I am a 52 yo male. Recently, as part of a Peace Corps medical exam, a routine x-ray was returned with a diagnosis of significant COPD. The results are surprising to the examining PA and physician,and, I might add, to myself.
Although I did smoke lightly in college, I stopped completely 28 years ago. I would describe myself as health addicted having participated in vigorous sports such as cycling and racquetball over the years. I have a balanced diet with supplements and walk between 4-7 miles daily with strength training on alternate days. I engage in hard physical labor without difficulty.
I do not exhibit a single symptom of chronic bronchitis or emphysema. NO SOB, no morning cough, no mucous. The examining physician detected nothing unusual with the stethoscope.
11 years ago in Bolivia I contracted pneumonia which was misdiagnosed initially and which did not respond to medication. Severe coughing lasted for 6 weeks until a second physician prescribed a different course of treatment with success. Since that time I have had only 3 seasonal bouts of flu with any degree of coughing. Last infection was April, 2002.
I know from my own research that x-rays alone cannot be used to diagnose COPD. What could the radiologist have possibly seen? Can anyone suggest an explanation?
The information about your state of health and intense physical activity strongly suggests that you do not have Chronic Obstructive Pulmonary Disease (COPD). The chest x-ray is an insensitive, non-specific way to make the diagnosis of COPD. It can be influenced by technique and individual observer bias. The x-ray of a person with poorly controlled asthma can also mimic the x-ray of a person with COPD. A pulmonary function test is the best way to evaluate lung function and dispel the diagnosis of COPD.
I strongly recommend that you contact the radiologist and ask him/her, yourself, what led to this interpretation. If that proves to be unsatisfactory, you should request that the x-ray be sent to another radiologist, of your choice, for a second opinion or simply have another chest x-ray taken.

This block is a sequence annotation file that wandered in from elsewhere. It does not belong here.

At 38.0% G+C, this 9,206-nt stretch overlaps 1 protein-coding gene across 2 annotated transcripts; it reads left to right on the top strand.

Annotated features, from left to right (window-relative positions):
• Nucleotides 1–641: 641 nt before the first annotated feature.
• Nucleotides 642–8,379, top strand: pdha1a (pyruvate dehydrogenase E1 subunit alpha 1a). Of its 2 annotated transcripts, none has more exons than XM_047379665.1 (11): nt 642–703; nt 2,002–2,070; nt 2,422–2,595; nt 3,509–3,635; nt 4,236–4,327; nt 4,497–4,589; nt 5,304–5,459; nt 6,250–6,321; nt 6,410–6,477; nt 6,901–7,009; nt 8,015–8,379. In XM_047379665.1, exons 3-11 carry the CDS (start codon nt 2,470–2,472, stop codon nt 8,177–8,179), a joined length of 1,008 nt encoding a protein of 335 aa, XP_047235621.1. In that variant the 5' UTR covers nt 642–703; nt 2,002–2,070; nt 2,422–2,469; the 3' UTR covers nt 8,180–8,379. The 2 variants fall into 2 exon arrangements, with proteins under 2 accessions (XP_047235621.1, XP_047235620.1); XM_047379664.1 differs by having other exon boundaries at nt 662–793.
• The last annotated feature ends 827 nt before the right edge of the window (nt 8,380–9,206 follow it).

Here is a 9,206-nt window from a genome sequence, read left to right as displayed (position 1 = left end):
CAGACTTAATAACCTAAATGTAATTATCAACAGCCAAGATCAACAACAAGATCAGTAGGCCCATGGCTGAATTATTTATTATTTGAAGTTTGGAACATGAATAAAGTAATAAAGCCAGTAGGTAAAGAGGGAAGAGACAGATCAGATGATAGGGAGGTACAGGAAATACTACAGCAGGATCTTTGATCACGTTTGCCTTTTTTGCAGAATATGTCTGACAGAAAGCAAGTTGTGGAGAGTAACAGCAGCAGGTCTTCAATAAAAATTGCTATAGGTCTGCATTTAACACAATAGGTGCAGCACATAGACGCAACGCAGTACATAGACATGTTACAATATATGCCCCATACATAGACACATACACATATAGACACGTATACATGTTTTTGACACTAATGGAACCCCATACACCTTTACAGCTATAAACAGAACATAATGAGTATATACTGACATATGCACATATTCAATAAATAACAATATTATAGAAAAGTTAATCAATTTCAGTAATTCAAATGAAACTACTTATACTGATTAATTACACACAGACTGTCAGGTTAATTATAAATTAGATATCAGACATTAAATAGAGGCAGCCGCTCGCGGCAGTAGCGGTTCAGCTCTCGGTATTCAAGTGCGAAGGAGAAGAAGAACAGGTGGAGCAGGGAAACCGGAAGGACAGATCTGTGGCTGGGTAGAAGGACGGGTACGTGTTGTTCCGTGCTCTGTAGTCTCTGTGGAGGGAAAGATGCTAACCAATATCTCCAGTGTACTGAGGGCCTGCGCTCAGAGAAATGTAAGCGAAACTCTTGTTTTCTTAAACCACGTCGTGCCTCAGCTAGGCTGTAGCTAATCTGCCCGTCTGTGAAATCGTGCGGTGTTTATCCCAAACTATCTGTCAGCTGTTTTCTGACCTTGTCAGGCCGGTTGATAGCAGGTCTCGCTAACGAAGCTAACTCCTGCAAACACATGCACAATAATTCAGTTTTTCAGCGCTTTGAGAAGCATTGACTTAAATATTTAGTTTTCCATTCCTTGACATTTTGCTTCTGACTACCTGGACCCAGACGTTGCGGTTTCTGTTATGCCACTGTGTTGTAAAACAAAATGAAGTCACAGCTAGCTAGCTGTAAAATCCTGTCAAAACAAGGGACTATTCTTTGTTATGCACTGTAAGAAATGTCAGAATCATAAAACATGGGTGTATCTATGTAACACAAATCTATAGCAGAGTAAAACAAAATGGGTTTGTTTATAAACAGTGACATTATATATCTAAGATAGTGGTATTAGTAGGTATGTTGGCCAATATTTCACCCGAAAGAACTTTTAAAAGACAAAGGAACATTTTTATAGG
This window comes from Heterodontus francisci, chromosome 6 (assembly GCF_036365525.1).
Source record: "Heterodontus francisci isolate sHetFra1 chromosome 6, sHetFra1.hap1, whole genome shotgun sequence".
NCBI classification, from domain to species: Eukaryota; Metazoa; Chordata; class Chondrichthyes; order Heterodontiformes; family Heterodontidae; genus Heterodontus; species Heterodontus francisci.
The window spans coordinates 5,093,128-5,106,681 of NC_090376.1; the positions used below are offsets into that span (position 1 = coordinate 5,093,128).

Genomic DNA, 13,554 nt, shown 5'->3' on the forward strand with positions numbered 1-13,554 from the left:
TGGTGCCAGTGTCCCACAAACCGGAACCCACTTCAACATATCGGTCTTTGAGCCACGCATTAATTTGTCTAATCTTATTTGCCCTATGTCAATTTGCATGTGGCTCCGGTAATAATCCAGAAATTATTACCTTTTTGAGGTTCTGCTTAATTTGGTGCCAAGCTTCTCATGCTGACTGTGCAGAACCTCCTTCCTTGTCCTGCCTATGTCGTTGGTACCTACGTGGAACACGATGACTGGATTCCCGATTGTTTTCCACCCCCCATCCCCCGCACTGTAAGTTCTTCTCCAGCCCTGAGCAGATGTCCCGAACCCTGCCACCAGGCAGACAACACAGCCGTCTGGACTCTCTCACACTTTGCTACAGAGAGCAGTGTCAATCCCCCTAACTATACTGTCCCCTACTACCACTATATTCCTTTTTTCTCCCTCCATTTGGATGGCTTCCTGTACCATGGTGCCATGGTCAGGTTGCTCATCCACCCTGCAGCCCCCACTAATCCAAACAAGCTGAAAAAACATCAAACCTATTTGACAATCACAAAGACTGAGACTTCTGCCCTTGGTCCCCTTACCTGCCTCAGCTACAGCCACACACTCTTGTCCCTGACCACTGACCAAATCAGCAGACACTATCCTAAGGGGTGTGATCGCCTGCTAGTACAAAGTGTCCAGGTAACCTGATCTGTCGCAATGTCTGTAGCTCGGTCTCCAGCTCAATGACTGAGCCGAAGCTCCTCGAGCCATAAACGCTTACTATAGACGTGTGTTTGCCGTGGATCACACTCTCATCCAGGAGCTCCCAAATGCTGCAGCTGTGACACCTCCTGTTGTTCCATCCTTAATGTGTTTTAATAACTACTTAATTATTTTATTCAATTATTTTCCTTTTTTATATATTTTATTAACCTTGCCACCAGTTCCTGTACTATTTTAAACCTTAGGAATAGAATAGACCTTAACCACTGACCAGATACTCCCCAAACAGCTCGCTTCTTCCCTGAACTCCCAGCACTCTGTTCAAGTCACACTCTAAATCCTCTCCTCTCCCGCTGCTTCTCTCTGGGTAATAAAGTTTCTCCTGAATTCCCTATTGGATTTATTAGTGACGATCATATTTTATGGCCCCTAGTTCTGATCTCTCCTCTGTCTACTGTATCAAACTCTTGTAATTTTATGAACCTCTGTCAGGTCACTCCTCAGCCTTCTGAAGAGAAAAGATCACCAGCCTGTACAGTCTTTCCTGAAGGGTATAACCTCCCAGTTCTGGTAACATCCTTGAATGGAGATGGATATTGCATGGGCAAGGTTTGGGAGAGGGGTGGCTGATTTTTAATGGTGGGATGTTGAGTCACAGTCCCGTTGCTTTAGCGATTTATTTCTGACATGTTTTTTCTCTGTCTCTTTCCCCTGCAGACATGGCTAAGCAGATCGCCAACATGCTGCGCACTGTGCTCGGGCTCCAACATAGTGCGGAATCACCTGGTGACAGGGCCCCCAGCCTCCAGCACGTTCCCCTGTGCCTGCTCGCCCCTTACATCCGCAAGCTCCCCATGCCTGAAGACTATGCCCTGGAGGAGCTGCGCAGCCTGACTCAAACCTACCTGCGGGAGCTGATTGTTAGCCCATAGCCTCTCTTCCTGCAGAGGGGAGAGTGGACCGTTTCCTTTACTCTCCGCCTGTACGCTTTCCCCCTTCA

Doctor friends have told me that x-rays are lots of "shadows & light," and can be easily misread (particularly if the person reading it isn't a pulmonary radiologist). For a better evaluation, I would strongly recommend you have a lung function test, called a spirometry. This will help determine the condition of your lungs, and be much more authoratative then the x-ray. If the spirometry results are inconclusive, further lung testing such as a pulmonary function test and/or high resolution chest CT may be useful.
CXR is not a reliable way to diagnose COPD. See:
"Chest x-ray is an imprecise method of diagnosis of COPD. It is only consistently abnormal in severe cases and should be performed in the initial evaluation to exclude other lung diseases. Findings characteristic of COPD in chest x-ray are hyperinflated lungs with flattened diaphragm, hyperlucent lungs (chest film shows greater than normal film blackening from increased transmission of x-rays), and central pulmonary artery enlargement. Bullae, areas of destroyed lung tissue that create large dilated air sacs, may be seen as well. "
I was recently diagnosed with copd, a month or so ago. I have since been treated with a nebulizer, 4 times a day, as well as oxygen to use while i sleep at night. After a month I now have more mucus production than I previously had, and reoccuring chest pain with my coughing spells. I went back to the doctor and he just said i need to have more xrays taken. My questions are, is there anything I can take to subside pain from coughing and also he said that the problem was in my middle lung, what will more x-rays determine? Thank you very much.
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